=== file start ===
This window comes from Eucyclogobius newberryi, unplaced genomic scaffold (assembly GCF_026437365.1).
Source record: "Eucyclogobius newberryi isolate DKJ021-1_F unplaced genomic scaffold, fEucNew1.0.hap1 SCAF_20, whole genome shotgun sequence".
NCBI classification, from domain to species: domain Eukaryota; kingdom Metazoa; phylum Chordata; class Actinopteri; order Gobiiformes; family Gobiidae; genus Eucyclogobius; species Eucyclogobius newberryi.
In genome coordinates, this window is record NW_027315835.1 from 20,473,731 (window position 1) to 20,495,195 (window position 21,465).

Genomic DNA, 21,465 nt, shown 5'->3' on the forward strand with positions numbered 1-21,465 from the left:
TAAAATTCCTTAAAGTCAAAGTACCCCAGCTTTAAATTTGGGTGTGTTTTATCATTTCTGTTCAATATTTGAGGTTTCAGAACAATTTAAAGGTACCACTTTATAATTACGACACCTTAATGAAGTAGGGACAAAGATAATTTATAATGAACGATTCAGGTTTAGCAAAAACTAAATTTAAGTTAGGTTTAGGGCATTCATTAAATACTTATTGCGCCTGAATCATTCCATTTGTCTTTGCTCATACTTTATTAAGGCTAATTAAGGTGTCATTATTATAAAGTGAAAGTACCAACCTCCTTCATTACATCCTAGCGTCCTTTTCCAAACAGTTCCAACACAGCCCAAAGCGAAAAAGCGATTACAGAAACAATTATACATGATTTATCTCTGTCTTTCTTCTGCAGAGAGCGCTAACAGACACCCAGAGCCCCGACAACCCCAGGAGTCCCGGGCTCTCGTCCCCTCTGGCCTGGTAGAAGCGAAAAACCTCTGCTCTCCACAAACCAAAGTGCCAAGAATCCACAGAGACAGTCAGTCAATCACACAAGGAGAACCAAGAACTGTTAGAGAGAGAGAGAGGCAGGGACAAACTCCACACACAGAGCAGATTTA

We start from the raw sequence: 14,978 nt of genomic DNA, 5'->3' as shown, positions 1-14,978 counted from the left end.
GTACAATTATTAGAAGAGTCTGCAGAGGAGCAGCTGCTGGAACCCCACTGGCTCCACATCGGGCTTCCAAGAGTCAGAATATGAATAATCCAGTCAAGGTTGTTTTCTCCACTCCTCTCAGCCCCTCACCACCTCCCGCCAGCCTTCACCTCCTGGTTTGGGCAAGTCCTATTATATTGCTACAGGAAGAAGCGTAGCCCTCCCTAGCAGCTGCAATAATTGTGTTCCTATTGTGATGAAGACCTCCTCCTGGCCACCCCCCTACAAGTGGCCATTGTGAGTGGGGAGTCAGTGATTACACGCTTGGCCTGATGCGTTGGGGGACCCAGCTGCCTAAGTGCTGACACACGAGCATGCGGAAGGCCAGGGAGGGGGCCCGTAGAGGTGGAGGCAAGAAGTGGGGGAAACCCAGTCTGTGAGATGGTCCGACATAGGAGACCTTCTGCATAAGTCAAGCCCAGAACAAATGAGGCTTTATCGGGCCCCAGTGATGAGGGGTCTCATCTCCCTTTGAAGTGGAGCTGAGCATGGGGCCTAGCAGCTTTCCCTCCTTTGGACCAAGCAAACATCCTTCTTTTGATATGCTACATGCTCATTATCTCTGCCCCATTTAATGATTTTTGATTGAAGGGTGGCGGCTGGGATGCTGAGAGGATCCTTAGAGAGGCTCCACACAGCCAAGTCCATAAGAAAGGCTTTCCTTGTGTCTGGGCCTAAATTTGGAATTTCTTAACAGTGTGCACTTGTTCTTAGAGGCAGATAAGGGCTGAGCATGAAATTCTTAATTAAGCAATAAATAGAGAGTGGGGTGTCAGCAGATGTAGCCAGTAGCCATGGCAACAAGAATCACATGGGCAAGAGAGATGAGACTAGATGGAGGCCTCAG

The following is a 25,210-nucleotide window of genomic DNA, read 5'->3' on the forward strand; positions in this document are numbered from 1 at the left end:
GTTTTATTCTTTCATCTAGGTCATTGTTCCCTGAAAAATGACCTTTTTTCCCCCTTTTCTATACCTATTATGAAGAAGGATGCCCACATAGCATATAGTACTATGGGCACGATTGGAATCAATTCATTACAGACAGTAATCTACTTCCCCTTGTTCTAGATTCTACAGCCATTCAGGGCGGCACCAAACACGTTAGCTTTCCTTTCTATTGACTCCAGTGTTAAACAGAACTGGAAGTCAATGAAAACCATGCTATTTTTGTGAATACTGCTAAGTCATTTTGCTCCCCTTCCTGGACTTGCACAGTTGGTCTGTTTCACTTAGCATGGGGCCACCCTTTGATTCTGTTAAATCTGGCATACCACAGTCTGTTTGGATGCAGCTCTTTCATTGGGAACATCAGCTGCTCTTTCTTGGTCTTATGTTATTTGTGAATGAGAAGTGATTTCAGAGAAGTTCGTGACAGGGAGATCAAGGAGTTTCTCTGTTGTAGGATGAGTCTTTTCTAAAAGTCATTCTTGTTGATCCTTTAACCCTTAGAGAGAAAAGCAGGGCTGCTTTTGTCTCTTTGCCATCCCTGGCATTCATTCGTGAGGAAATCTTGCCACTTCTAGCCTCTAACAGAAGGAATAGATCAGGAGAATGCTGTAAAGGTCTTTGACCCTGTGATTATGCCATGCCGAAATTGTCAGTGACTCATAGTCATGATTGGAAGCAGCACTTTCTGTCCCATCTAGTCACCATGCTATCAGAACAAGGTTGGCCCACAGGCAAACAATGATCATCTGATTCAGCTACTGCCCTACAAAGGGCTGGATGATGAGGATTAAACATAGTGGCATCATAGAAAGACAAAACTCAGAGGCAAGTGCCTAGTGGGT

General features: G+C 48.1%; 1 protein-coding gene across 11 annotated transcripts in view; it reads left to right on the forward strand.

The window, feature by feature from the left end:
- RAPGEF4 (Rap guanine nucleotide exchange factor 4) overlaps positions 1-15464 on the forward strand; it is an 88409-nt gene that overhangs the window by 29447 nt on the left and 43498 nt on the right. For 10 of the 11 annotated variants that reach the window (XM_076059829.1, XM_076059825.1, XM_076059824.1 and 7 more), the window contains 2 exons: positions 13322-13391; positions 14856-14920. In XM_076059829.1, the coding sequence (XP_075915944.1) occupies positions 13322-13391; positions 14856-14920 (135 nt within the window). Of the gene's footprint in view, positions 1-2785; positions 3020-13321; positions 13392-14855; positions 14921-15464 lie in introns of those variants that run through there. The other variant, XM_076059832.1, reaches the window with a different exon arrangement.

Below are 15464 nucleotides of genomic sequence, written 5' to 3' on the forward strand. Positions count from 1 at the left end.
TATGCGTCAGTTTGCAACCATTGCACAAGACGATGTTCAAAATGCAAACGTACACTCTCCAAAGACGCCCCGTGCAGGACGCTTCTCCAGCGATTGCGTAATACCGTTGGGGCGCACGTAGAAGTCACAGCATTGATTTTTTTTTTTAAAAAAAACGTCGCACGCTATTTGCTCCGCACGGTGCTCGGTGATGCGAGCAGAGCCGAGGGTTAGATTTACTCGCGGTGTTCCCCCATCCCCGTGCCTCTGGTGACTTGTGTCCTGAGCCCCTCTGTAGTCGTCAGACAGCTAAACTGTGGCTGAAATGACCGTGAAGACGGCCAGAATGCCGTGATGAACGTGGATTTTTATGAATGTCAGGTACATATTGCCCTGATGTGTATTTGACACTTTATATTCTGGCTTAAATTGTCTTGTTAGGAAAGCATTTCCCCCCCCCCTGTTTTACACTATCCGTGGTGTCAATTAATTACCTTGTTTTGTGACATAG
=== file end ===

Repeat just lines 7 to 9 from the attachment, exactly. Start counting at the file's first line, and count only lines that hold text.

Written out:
We start from the raw sequence: 14,978 nt of genomic DNA, 5'->3' as shown, positions 1-14,978 counted from the left end.
GTACAATTATTAGAAGAGTCTGCAGAGGAGCAGCTGCTGGAACCCCACTGGCTCCACATCGGGCTTCCAAGAGTCAGAATATGAATAATCCAGTCAAGGTTGTTTTCTCCACTCCTCTCAGCCCCTCACCACCTCCCGCCAGCCTTCACCTCCTGGTTTGGGCAAGTCCTATTATATTGCTACAGGAAGAAGCGTAGCCCTCCCTAGCAGCTGCAATAATTGTGTTCCTATTGTGATGAAGACCTCCTCCTGGCCACCCCCCTACAAGTGGCCATTGTGAGTGGGGAGTCAGTGATTACACGCTTGGCCTGATGCGTTGGGGGACCCAGCTGCCTAAGTGCTGACACACGAGCATGCGGAAGGCCAGGGAGGGGGCCCGTAGAGGTGGAGGCAAGAAGTGGGGGAAACCCAGTCTGTGAGATGGTCCGACATAGGAGACCTTCTGCATAAGTCAAGCCCAGAACAAATGAGGCTTTATCGGGCCCCAGTGATGAGGGGTCTCATCTCCCTTTGAAGTGGAGCTGAGCATGGGGCCTAGCAGCTTTCCCTCCTTTGGACCAAGCAAACATCCTTCTTTTGATATGCTACATGCTCATTATCTCTGCCCCATTTAATGATTTTTGATTGAAGGGTGGCGGCTGGGATGCTGAGAGGATCCTTAGAGAGGCTCCACACAGCCAAGTCCATAAGAAAGGCTTTCCTTGTGTCTGGGCCTAAATTTGGAATTTCTTAACAGTGTGCACTTGTTCTTAGAGGCAGATAAGGGCTGAGCATGAAATTCTTAATTAAGCAATAAATAGAGAGTGGGGTGTCAGCAGATGTAGCCAGTAGCCATGGCAACAAGAATCACATGGGCAAGAGAGATGAGACTAGATGGAGGCCTCAG

The following is a 25,210-nucleotide window of genomic DNA, read 5'->3' on the forward strand; positions in this document are numbered from 1 at the left end: